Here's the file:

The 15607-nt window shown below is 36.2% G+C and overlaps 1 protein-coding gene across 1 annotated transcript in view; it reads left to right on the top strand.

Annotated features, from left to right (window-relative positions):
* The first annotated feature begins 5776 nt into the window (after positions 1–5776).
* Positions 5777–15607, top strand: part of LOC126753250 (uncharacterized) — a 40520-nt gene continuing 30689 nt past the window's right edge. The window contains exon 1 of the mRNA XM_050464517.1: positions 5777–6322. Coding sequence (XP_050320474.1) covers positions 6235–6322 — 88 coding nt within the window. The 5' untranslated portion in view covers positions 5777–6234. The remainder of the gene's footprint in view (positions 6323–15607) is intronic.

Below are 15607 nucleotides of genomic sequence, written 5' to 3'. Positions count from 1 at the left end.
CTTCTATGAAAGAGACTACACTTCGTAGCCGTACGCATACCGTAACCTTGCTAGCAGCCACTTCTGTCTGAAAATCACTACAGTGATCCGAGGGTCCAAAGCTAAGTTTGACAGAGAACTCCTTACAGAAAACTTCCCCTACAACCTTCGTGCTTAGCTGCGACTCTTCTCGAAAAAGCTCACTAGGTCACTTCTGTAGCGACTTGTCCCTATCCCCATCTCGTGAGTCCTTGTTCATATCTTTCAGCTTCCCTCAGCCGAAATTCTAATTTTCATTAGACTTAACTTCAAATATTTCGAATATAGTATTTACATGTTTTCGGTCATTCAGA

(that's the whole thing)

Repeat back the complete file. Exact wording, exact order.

The 15607-nt window shown below is 36.2% G+C and overlaps 1 protein-coding gene across 1 annotated transcript in view; it reads left to right on the top strand.

Annotated features, from left to right (window-relative positions):
* The first annotated feature begins 5776 nt into the window (after positions 1–5776).
* Positions 5777–15607, top strand: part of LOC126753250 (uncharacterized) — a 40520-nt gene continuing 30689 nt past the window's right edge. The window contains exon 1 of the mRNA XM_050464517.1: positions 5777–6322. Coding sequence (XP_050320474.1) covers positions 6235–6322 — 88 coding nt within the window. The 5' untranslated portion in view covers positions 5777–6234. The remainder of the gene's footprint in view (positions 6323–15607) is intronic.

Below are 15607 nucleotides of genomic sequence, written 5' to 3'. Positions count from 1 at the left end.
CTTCTATGAAAGAGACTACACTTCGTAGCCGTACGCATACCGTAACCTTGCTAGCAGCCACTTCTGTCTGAAAATCACTACAGTGATCCGAGGGTCCAAAGCTAAGTTTGACAGAGAACTCCTTACAGAAAACTTCCCCTACAACCTTCGTGCTTAGCTGCGACTCTTCTCGAAAAAGCTCACTAGGTCACTTCTGTAGCGACTTGTCCCTATCCCCATCTCGTGAGTCCTTGTTCATATCTTTCAGCTTCCCTCAGCCGAAATTCTAATTTTCATTAGACTTAACTTCAAATATTTCGAATATAGTATTTACATGTTTTCGGTCATTCAGA